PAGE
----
You would really like to reupholster that mud-brown sofa that is too well-made to replace however, too ugly to live, but there’s a catch. The stations running up its tall back are daunting — it’s easy to picture replacing and removing the upholstery, however, the stations look like an insurmountable problem. They are not. Channels are actually not much more work than the simple upholstery job to get a straight-back chair or sofa. Collect your fabulous new cloth, your adhesive, knife and pliers, and send which mud-brown couch cover to the trash pile.
Remove the fabric to be replaced as you need for any re-upholstery job, saving the stuff to work with as a template to the new fabric. Inspect the padding used for the channels and replace it in case the batting, rags, foam or whatever formed the mold for the previous channels is worn, smelly, irregular or stained. Often, you will need to replace the cushioning to get the new channels even and resilient, so intend to do that.
Purchase upholsterer’s foam in a sizable piece a little thicker and broader than the old channel padding. You will have to choose a density or “provide” that feels great to you — foam comes from various densities, from soft to hard, exactly like pillow stuffing. High-density foam is much more resilient, feels elastic, cradles the body better and retains the shape of the channels longer with no getting fatigued. Lay the foam flat on your work room and find the midpoint of the piece.
Divide the foam to equal sections, measuring from the middle to the ends at top and bottom. Draw lines, using a yardstick, from the top points to the underside points to delineate every section.
Run a box cutter or craft knife down each line, using the yardstick for a guide, to score the splitting lines. Go over the lines you more time to deepen the cuts to approximately 1/2 inch.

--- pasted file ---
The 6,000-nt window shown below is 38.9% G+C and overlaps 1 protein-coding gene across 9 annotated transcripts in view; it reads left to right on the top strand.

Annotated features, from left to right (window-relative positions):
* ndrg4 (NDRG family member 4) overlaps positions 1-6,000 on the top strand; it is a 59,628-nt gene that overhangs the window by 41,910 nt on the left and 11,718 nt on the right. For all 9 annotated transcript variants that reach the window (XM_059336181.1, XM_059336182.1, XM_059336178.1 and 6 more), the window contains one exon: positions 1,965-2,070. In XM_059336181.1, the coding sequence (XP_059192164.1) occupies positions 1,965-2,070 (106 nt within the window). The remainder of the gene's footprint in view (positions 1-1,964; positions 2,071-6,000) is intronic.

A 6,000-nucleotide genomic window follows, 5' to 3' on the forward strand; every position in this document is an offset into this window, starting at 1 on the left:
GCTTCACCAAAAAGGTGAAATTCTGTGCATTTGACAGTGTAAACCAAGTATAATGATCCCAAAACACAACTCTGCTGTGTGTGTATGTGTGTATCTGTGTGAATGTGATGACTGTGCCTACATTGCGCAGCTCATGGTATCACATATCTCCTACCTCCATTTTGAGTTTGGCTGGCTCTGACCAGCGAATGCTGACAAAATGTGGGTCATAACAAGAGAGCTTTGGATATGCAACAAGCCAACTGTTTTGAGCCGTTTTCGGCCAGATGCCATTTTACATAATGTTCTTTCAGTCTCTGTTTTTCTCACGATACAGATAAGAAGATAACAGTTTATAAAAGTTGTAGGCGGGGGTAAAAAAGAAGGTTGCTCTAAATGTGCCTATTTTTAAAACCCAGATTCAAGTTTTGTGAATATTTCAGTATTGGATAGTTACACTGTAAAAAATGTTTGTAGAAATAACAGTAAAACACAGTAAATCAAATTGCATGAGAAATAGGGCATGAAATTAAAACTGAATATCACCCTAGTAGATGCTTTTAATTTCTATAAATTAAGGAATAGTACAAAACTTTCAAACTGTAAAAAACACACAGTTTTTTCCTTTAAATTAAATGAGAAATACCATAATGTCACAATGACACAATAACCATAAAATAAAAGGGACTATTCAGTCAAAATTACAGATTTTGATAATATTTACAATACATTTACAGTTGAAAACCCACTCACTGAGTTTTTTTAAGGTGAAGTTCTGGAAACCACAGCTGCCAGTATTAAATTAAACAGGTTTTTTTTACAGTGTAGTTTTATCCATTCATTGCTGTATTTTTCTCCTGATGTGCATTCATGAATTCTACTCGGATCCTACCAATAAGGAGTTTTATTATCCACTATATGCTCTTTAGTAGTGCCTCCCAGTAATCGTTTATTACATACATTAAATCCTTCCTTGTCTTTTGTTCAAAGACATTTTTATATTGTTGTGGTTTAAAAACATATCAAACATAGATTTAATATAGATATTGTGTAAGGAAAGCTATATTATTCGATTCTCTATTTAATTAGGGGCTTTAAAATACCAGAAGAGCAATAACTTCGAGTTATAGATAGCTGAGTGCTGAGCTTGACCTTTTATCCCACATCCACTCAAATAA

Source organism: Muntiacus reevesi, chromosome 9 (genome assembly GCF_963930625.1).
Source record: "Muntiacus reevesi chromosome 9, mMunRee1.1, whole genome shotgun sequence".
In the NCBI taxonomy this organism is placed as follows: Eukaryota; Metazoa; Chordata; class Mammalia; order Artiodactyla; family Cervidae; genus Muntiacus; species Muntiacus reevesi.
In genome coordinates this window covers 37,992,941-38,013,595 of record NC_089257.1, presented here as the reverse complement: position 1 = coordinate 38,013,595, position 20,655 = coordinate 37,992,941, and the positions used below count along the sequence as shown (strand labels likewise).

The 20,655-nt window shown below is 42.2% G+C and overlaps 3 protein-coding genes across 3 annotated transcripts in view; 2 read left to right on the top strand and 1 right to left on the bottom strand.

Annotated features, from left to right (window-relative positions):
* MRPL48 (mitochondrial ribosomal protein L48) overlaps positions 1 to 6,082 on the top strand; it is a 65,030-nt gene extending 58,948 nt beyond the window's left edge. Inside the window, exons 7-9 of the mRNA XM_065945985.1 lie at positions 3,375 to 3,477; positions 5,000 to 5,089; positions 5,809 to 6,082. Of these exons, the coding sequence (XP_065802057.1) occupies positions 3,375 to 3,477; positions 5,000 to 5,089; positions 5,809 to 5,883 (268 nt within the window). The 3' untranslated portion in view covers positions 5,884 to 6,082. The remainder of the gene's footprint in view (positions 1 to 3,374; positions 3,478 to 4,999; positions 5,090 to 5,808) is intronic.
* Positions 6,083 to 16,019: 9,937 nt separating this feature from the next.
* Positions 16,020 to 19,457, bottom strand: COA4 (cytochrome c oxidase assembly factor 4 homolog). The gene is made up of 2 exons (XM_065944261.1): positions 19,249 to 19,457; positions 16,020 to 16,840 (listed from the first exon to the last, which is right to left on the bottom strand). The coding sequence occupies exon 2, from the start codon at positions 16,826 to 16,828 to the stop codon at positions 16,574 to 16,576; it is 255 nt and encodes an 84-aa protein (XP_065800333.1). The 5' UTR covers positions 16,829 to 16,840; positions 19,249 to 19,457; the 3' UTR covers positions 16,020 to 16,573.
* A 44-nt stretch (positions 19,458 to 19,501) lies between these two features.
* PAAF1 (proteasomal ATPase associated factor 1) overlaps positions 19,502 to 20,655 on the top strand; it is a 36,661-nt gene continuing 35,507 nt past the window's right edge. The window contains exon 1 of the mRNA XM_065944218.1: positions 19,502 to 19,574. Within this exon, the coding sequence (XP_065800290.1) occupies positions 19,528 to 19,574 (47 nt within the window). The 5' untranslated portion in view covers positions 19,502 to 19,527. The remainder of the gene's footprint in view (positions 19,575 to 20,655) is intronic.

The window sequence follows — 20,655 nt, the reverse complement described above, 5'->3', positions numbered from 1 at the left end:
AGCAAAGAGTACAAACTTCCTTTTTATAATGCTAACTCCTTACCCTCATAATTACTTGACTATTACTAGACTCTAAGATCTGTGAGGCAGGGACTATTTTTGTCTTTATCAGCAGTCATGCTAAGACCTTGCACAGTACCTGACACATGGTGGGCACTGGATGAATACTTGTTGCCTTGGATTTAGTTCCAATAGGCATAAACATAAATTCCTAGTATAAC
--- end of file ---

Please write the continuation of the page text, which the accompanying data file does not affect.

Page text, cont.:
Set the foam onto a bit of buckram or other closely woven backing fabric and cut the shape, leaving two inches across the top and sides and 6 inches or more across the underside. Glue the foam into the backing with spray glue, being careful to maintain the backing borders around the foam.
Trim the upholstery fabric into your large, single piece that is 4 inches wider than the foam and 2 additional inches for each channel. Cut the length, or height, to be at least 4 inches larger than the foam, but add an excess inch for each inch of foam depth. For 2-inch thick foam, by way of example, add two more inches to the length of the cloth. When in doubt, cut the bit bigger; you could always trim it afterwards.
Fold the width of the cut fabric in half, right-sides together. Slide the fold to the middle cut in the foam and pin it securely. Stretch the cloth gently above the foam into the next cut, tuck it in and pin it. Repeat until the upholstery fabric is loosely but effortlessly stretched and stretched into all the stations.
Sew a seam straight down every channel, through the upholstery fabric, the foam along with the attached backing material. Proceed with the rest of the upholstery job, fixing the channeled backing as one slice.